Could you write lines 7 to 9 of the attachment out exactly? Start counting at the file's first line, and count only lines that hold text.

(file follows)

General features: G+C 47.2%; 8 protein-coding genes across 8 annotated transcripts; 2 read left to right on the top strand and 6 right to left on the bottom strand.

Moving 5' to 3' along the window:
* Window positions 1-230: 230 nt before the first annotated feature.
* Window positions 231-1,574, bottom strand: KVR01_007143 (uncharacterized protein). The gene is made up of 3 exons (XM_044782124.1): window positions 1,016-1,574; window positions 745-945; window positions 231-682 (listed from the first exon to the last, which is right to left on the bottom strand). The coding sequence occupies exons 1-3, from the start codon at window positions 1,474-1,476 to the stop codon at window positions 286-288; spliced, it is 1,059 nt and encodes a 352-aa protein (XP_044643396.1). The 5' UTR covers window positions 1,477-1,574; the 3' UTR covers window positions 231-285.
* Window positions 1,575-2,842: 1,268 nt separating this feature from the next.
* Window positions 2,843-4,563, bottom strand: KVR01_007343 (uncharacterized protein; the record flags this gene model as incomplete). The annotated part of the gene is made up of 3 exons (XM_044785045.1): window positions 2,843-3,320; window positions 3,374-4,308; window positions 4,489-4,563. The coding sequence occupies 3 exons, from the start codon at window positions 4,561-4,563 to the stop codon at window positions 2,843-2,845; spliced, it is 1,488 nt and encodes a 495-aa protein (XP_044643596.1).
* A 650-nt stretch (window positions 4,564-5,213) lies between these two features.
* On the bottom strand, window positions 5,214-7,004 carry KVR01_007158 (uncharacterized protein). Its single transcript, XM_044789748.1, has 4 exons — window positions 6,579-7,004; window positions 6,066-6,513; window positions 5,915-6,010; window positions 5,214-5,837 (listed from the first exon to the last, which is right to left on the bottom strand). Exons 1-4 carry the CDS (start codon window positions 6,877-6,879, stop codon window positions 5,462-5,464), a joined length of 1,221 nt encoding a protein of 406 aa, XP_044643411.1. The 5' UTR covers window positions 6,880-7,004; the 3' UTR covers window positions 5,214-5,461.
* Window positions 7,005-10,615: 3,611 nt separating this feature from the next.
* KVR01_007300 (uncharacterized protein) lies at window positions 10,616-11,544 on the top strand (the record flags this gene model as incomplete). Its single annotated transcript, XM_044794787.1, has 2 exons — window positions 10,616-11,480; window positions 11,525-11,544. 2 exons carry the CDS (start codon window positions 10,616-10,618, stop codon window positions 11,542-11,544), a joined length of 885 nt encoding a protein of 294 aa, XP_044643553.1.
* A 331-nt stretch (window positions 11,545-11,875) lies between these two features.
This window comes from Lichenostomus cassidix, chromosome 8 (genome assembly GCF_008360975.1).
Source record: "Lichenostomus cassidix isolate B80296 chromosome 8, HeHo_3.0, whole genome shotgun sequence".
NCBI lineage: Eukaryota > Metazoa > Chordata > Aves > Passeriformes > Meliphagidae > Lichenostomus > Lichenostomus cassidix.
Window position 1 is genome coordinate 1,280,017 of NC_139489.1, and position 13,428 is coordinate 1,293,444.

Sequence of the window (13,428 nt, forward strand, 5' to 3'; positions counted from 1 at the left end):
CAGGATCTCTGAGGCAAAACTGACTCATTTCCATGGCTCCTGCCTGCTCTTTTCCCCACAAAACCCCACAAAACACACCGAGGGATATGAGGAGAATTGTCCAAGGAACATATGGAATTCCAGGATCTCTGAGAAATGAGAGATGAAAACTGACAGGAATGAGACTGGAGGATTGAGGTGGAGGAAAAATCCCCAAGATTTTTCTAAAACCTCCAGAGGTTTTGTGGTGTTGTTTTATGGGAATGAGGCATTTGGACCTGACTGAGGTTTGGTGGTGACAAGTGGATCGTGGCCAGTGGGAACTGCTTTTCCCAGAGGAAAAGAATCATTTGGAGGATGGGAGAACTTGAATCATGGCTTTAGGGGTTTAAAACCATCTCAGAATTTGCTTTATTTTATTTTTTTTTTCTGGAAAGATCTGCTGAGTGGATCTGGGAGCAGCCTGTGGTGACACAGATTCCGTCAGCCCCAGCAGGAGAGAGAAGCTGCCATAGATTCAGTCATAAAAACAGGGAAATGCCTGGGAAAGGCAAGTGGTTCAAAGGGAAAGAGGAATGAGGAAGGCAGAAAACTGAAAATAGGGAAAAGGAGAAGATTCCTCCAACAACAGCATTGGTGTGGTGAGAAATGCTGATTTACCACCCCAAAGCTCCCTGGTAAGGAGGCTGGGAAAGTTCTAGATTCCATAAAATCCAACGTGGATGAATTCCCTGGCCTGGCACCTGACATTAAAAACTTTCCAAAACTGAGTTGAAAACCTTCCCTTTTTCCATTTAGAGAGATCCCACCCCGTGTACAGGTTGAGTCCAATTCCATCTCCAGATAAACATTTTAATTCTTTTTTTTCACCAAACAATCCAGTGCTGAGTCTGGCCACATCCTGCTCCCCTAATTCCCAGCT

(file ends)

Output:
* A 650-nt stretch (window positions 4,564-5,213) lies between these two features.
* On the bottom strand, window positions 5,214-7,004 carry KVR01_007158 (uncharacterized protein). Its single transcript, XM_044789748.1, has 4 exons — window positions 6,579-7,004; window positions 6,066-6,513; window positions 5,915-6,010; window positions 5,214-5,837 (listed from the first exon to the last, which is right to left on the bottom strand). Exons 1-4 carry the CDS (start codon window positions 6,877-6,879, stop codon window positions 5,462-5,464), a joined length of 1,221 nt encoding a protein of 406 aa, XP_044643411.1. The 5' UTR covers window positions 6,880-7,004; the 3' UTR covers window positions 5,214-5,461.
* Window positions 7,005-10,615: 3,611 nt separating this feature from the next.